Iatrogenic Endotracheal Tube Obstruction by Tegaderm

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While iatrogenic airway obstruction by foreign body has been well documented,1–3 I am compelled to report a case of complete airway obstruction by Tegaderm, which necessitated immediate removal of the endotracheal tube (ETT). A healthy 7-year-old, 26-kg boy presented for a mastoidectomy and endoscopic sinus surgery for chronic sinusitis. After induction of anesthesia a 5.5 oral RAE ETT was secured to the patient’s chin using benzoin tincture and plastic tape, followed by a Tegaderm dressing. The bed was turned 180°, and the ETT connections were pressed together to ensure tightness before the patient was prepped and draped. Approximately 40 minutes later, the flow sensor alarmed “low flow” with a pressure control setting 12 cm H2O. There was no obvious change in tidal volume (180–200 mL). Fractional inspired oxygen was maintained at 0.45 with total air and oxygen flows at 3 L/min. The cause for the low flow alarm could not be determined.
While anesthesia technicians were inspecting the anesthesia ventilator, as well as air and oxygen intake connections, a massive leak in the system was noted with a loss of the end-tidal carbon dioxide waveform. Inspection of the anesthesia circuit revealed that the ETT had become disconnected from the circuit. Upon reconnection, there was immediate restoration of ventilation with the expected tidal volumes and a return of the end-tidal carbon dioxide waveform. But approximately 1 minute later, the end-tidal carbon dioxide waveform decreased in height by 50% and then quickly went flat, tidal volumes dropped to 0 mL, and peak inspiratory pressures increased to 30 cm H2O, all of which triggered multiple ventilator alarms. Given the lack of clarity as to the etiology of the previous low flow alarm, help was called immediately, oxygen flow was turned up to 10 L/min, and the surgical drapes were promptly removed in order to properly examine the patient and airway connections. With the patient’s oxygen saturation now at 46% and no chest or air movement, no apparent kinking in the ETT, and an inability to ventilate, the ETT was promptly removed without attempting to suction. Mask ventilation was performed followed by generous chest rise and a rapid return of oxygen saturation to 100%. On further examination of the ETT, it appeared that the Tegaderm had migrated internally and caused a complete obstruction in the distal end of the ETT (Figures 1 and 2). It is likely that the obstruction developed as the ETT was reconnected to the circuit.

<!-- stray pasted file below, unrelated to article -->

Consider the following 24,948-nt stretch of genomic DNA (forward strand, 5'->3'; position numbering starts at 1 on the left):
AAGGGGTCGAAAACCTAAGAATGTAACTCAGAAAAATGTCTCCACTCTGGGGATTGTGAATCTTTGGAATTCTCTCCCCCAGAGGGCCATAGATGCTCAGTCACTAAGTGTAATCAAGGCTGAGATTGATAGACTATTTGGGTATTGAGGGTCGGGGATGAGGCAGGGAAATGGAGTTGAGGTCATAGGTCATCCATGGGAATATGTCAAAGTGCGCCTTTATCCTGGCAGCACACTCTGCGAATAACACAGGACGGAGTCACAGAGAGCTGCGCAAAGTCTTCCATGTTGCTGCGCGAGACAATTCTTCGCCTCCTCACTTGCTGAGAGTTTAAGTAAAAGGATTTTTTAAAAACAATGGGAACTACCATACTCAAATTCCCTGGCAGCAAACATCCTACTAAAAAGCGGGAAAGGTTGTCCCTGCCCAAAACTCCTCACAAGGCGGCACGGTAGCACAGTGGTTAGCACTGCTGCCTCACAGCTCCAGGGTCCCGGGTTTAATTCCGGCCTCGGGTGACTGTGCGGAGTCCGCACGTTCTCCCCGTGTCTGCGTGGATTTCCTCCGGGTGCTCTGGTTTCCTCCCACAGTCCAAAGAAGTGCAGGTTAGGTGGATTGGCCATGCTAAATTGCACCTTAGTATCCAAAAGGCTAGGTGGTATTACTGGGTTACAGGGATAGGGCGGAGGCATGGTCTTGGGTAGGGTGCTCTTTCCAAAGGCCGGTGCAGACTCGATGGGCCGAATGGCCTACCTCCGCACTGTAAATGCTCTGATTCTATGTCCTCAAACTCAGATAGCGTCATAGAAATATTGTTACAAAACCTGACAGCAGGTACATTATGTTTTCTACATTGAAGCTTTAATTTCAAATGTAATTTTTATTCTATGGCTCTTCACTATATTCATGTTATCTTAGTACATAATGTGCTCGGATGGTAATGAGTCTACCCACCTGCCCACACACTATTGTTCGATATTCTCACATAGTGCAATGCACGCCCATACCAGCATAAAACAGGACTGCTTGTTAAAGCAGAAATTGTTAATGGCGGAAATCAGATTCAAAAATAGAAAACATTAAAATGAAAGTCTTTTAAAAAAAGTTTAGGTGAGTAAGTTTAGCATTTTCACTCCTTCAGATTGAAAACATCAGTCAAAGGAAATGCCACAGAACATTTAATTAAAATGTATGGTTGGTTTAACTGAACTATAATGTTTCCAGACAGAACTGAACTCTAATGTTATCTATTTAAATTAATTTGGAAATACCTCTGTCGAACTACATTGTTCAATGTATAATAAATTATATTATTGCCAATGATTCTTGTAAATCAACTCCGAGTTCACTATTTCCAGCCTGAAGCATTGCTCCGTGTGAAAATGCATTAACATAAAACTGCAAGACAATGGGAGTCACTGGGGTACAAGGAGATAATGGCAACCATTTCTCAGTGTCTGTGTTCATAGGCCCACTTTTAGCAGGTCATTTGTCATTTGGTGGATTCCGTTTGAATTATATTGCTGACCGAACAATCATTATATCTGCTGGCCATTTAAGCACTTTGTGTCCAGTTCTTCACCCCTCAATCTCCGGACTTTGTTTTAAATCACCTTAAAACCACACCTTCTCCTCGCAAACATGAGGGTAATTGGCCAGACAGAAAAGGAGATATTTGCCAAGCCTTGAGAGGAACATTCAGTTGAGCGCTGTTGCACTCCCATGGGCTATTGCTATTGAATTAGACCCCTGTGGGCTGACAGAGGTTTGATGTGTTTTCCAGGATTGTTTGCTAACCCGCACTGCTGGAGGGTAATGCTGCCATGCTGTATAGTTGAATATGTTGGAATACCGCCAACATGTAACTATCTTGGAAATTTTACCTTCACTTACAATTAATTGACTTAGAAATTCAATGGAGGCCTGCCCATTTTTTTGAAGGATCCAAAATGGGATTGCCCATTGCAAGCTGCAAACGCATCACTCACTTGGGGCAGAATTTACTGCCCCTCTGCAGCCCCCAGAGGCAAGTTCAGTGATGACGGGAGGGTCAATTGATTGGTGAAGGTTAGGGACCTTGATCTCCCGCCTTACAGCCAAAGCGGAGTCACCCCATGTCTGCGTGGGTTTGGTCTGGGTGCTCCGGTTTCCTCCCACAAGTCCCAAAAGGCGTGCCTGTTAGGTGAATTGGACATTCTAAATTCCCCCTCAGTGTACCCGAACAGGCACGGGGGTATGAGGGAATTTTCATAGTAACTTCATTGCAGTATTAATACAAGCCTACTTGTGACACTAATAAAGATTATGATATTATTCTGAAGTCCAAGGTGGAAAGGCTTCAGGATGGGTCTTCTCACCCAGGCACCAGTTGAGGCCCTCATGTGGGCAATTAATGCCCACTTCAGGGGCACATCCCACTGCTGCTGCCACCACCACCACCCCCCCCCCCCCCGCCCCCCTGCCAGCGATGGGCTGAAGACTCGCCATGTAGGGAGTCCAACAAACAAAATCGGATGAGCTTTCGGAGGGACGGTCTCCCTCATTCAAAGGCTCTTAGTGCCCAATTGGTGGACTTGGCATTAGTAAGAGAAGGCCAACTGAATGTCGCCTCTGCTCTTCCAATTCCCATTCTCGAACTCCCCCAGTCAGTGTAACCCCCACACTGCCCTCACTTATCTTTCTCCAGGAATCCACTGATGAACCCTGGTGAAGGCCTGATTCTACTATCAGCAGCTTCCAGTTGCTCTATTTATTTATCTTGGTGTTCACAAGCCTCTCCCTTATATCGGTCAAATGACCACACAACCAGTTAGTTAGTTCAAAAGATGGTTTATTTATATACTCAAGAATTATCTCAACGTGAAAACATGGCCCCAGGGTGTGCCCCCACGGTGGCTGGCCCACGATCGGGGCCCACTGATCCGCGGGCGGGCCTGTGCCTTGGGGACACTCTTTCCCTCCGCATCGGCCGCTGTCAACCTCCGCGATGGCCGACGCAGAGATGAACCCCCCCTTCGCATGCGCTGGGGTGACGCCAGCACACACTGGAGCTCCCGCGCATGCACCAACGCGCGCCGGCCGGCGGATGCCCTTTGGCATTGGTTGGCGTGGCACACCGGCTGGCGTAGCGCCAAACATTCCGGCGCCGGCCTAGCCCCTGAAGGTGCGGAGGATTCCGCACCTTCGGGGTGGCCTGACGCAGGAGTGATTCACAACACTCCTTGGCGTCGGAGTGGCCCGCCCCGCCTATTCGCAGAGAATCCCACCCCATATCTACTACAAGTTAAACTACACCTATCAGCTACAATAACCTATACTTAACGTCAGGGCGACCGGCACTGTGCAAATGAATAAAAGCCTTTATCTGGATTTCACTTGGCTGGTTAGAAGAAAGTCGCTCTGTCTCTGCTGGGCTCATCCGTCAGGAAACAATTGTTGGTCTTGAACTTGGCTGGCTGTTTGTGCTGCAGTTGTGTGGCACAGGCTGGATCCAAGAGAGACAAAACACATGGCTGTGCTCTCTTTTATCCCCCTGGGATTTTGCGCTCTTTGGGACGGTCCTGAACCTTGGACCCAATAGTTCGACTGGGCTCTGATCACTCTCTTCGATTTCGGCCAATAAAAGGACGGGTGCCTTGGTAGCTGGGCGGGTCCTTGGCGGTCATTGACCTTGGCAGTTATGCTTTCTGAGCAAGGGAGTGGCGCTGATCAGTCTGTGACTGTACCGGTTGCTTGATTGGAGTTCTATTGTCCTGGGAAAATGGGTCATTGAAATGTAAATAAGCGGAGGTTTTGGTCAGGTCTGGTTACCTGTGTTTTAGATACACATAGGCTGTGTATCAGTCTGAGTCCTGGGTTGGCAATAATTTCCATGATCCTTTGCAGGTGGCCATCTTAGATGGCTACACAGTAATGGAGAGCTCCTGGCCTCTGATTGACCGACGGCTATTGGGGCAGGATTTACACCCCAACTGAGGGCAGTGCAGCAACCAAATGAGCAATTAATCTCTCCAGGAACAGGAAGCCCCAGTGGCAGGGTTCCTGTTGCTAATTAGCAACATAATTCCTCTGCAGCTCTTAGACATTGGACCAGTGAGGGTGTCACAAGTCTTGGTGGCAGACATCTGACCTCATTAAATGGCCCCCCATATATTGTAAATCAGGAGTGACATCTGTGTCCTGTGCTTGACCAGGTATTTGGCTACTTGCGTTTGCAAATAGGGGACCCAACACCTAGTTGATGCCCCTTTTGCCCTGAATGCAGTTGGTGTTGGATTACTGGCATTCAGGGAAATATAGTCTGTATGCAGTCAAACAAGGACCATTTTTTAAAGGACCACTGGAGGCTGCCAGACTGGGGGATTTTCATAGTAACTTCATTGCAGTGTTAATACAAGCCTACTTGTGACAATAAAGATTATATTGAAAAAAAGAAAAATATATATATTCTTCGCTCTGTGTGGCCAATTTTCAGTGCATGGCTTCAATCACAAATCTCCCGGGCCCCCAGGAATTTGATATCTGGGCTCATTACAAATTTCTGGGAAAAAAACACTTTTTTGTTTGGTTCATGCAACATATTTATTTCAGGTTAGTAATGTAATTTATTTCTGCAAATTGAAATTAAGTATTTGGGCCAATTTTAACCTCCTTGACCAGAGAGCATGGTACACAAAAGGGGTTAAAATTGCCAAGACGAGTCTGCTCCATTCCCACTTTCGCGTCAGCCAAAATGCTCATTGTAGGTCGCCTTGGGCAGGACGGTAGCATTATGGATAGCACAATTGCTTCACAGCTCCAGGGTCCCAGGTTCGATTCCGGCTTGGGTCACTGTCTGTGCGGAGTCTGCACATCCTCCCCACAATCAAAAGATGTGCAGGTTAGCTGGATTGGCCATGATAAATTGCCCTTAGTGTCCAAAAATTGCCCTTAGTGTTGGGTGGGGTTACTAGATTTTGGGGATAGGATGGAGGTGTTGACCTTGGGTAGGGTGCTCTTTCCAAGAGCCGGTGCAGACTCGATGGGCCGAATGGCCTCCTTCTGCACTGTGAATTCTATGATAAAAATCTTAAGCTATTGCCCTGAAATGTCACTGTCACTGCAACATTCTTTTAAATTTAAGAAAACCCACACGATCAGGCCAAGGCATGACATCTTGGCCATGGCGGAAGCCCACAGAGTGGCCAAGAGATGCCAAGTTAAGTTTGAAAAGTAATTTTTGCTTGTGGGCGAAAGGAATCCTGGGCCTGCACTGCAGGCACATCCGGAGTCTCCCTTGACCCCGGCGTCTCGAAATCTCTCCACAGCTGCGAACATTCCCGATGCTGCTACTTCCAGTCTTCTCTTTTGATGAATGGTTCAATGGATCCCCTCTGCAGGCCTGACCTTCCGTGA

In the case of complete airway obstruction, the best first action is to attempt manual ventilation. If manual ventilation is not possible and bronchospasm is not suspected, dislodgment or obstruction of the ETT can be immediately diagnosed and treated by removal of the ETT and performing mask ventilation.4 The inability to suction the ETT may confirm that removing the ETT is the next best action, but this will also further delay the resolution. In situations with a favorable airway and ease of access to perform mask ventilation and reintubation, the multistep process of obtaining a suction catheter, ensuring it is the correct size, ensuring the catheter and suction tubing connection is tight, and the suction is turned on may prove to be a futile effort, especially in cases with complete obstruction.
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